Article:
My MSc thesis describes an approach for automatically classifying audio signals using an automated machine-learning system implemented with the Google Tensorflow machine learning library.
For the last three years I’ve been working on an MSc in Software Engineering and Internet Architecture in conjuction with BBC Academy and Bradford University. My thesis was in deep machine learning and covered automatic audio content analysis using deep convolutional neural networks implemented with Google Tensorflow.
Project River is a prototype built as part of this thesis to analyse pre-classified audio samples from radio broadcasts and use these to build a Convolutional Neural Network to predict the audio classes when presented with further samples from radio broadcasts. This research is to determine if Convolutional Neural Networks are an appropriate method of classifing audio.
My research analysed audio samples from BBC broadcasts and attempted to predict a classification for these samples which would enable a machine learning system to learn and predict the actual content of audio broadcasts. Audio samples are such as:
Waveform Plot of R&B Track
Spectrogram Plot of R&B Track
Waveform Plot of Speech
Spectrogram Plot of Speech
Modern radio playout systems are able to produce metadata to support broadcast audio. This can include start and end points for tracks played, studio microphone activations, and timings for news broadcasts. This metadata relies on studio equipment supporting the generation of this metadata and is restricted to only the types of metadata built into these systems. This thesis describes an approach to generating metadata from a raw audio signals using an automated machine-learning system to augment broadcast audio with metadata about the content of the audio. Audio fingerprints as Mel-frequency Cepstrum Coefficients (MFCCs) were generated from raw 4-second duration WAVE audio samples. These 1-dimensional tensors were used to train a Deep Convolutional Neural Network (CNN) classifier using the TensorFlow machine learning library with two convolutional layers, rectified linear activation unit (ReLU) activation functions, a fully-connected layer, pooling, and dropout. This model was validated against previously unseen audio fingerprints and classified audio with a 71% accuracy. The conclusion of this research was that CNNs were classifiers without requiring in-depth knowledge of audio theory and signal processing.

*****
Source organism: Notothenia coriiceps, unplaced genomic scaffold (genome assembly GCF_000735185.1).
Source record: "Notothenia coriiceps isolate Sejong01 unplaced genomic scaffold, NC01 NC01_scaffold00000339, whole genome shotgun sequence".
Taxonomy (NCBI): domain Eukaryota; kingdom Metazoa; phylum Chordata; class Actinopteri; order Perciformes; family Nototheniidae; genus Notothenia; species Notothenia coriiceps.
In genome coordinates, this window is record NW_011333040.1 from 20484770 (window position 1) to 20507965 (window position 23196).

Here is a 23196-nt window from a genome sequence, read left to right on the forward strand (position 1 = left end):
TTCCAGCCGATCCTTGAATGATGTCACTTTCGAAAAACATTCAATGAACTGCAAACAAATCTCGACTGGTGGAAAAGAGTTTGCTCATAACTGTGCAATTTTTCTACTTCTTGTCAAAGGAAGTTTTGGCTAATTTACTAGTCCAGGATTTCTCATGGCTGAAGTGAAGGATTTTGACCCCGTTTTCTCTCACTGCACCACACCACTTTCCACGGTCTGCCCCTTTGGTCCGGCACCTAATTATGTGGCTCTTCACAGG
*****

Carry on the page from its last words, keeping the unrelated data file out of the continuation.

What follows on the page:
In the last few years the pace of research has increased in the field of deep learning and some promising results applying this approach to image analysis and classification. Research is also currently focusing on analysing audio signals using this deep learning approach Piczak (2015) with promising results for types of audio including music Lee et al (2017) and Oord et al (2013), environmental audio such as footsteps, baby crying, motorcycle, rain Gencoglu et al (2014) and Piczak (2015) and also recognising bird species from audio samples Piczak (2016). Although machine learning using traditional back-propagated neural networks has attempted to solve the types of problems discussed in this paper it is clear that deep learning has already had some considerable success. Goodfellow et al (2016) explain, “It is not entirely clear why CNNs succeeded when general back-propagation networks were considered to have failed. It may simply be that CNNs were more computationally efficient than fully connected networks, so it was easier to run multiple experiments with them and tune their implementation and hyperparameters”. It is this computationally-efficient nature of deep learning that will be leveraged to build a learning system to classify audio signals.
The performance of the system was represented as accuracy and cross entropy.
Cross Entropy Plot